Panel by Panel
Matt’s car was first completely wrapped in 3M brand 1080 Gloss Dragon Fire Red, one of 83 colour options in the 1080 range. “I prefer to treat each panel separately rather than doing the entire side at once. This allows me to correctly hide all the edges. I will rough trim the piece to allow for about 10mm overlap that will form a hidden edge,” Jonny told us, going on to say that he likes to start on a panel like a front guard to get warmed up and get a feel for how a colour is going to work. Each finish available will be slightly different to work with depending on texture, which affects the thickness.
Once the backing gets removed, the piece will be laid on and the work will begin, with the vinyl heated and stretched to conform to the panel. This is when experience comes into play. “It’s a balancing act between heat and tension. If you overheat the vinyl, it will go all milky, or, if you over stretch it, there will be imperfection in the finish (stretch marks where the colour is thinned out),” he said.
Those hard-to-reach places
Big panels such as doors and quarters are easy compared with wrapping something like the Top Secret front bumper found on Matt’s Supra, with its deep recesses. Jonny knew there was absolutely no way he would be able to stretch the film into those places, so patch panels were placed on first.
“I look at where the shadow or body line is to hide the join. Also, by putting the patch in first rather than after, when the final piece lays over top, the join edge is facing away from your eye, further hiding it,” he told us. When doing patches like this, a product known as ‘knifeless tape’ is used to get the perfect edge. Basically, it’s a masking tape that is laid under the wrap that cuts through it when pulled off. This ensures no damage to the paint underneath.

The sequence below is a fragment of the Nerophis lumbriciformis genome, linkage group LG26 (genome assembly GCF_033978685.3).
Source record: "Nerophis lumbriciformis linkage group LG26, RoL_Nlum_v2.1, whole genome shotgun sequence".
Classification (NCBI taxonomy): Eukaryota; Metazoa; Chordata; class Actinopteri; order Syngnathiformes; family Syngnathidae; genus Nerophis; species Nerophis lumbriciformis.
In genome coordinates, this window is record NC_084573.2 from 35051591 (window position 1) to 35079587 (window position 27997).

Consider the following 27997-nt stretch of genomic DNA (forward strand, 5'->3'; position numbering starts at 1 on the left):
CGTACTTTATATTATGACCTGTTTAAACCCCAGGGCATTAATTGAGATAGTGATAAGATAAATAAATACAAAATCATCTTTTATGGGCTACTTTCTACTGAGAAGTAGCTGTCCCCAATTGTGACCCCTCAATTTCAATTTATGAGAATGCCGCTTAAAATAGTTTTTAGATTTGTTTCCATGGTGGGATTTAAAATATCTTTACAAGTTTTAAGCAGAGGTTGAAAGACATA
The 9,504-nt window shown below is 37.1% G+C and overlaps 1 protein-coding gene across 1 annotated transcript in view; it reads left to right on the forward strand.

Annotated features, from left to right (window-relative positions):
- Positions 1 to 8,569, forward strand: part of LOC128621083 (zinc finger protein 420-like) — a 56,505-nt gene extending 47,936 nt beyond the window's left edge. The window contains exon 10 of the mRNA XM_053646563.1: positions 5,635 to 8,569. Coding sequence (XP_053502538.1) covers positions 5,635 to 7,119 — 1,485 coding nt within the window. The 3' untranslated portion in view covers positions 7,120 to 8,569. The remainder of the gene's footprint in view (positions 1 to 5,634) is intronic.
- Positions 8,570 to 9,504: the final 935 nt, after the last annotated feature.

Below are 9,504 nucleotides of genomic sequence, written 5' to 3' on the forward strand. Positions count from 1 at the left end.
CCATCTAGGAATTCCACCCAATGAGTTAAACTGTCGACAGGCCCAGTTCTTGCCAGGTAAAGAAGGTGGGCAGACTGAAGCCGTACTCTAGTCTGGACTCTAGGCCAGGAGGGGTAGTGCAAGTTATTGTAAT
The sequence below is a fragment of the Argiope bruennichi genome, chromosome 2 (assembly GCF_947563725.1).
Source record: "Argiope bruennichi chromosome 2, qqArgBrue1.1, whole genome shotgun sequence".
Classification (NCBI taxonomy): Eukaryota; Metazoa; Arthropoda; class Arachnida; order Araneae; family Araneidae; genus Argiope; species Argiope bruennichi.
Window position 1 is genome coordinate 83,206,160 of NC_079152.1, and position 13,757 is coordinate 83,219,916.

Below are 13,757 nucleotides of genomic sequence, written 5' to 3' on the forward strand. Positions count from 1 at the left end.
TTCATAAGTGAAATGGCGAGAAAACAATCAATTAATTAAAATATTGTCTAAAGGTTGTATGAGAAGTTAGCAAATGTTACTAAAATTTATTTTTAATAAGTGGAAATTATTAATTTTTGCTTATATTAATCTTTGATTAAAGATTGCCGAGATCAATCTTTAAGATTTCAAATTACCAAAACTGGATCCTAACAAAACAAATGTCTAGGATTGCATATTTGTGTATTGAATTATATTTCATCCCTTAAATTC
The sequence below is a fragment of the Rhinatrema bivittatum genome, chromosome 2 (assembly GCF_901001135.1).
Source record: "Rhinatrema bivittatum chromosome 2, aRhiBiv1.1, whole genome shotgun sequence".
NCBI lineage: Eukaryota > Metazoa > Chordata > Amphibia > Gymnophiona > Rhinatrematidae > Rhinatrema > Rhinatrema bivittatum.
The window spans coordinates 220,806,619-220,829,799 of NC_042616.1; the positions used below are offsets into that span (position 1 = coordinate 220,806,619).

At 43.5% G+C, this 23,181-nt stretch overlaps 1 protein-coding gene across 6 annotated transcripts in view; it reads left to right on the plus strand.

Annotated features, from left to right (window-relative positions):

Adding in the RAD!
Once the entire car was one colour, the graphics could be laid over top. In this case, they were cut using a vinyl cutter, but getting the perfect scale takes a little work — to achieve this, Jonny will take a side-on shot of the car and measure something like the door to get the scale. Then he’ll measure the same part on the concept drawing and calculate a percentage that he will then feed into the cutting program.
The base graphic for each side of this car was laid down in one big piece, with subsequent layers applied over top. Once the vinyl goes through the cutter, it then gets covered in application tape and the backing is removed. The application process is then the same as with the 1080 film.
1993 Toyota Supra MkIV (SC)
- Engine: Toyota 1JZ-GTE VVTi, factory turbo, three-inch exhaust, GReddy intercooler, Mines ECU
- Drivetrain: R154 five-speed, TRD two-way LSD, Exedy six-puk, lightweight flywheel
- Interior: TRD Bride Zeta III driver seat, Momo fighter wheel, Takata four-point harness
- Exterior: Top Secret front bumper, Do-Luck side skirts, Origin Labo wing, ABflug carbon bonnet, OEM roof wing
- Wheels/tyres: (F) 18x9.5-inch (12) Work VSKF, 20mm spacer, (R) 18x10-inch (-5) Work Euroline SL
- Suspension: BC gold coilovers (F) 20kg, (R) 14kg, modified knuckles, Whiteline rear sway bar, rack spacers
Images: Tony Crossed, Andrew Costain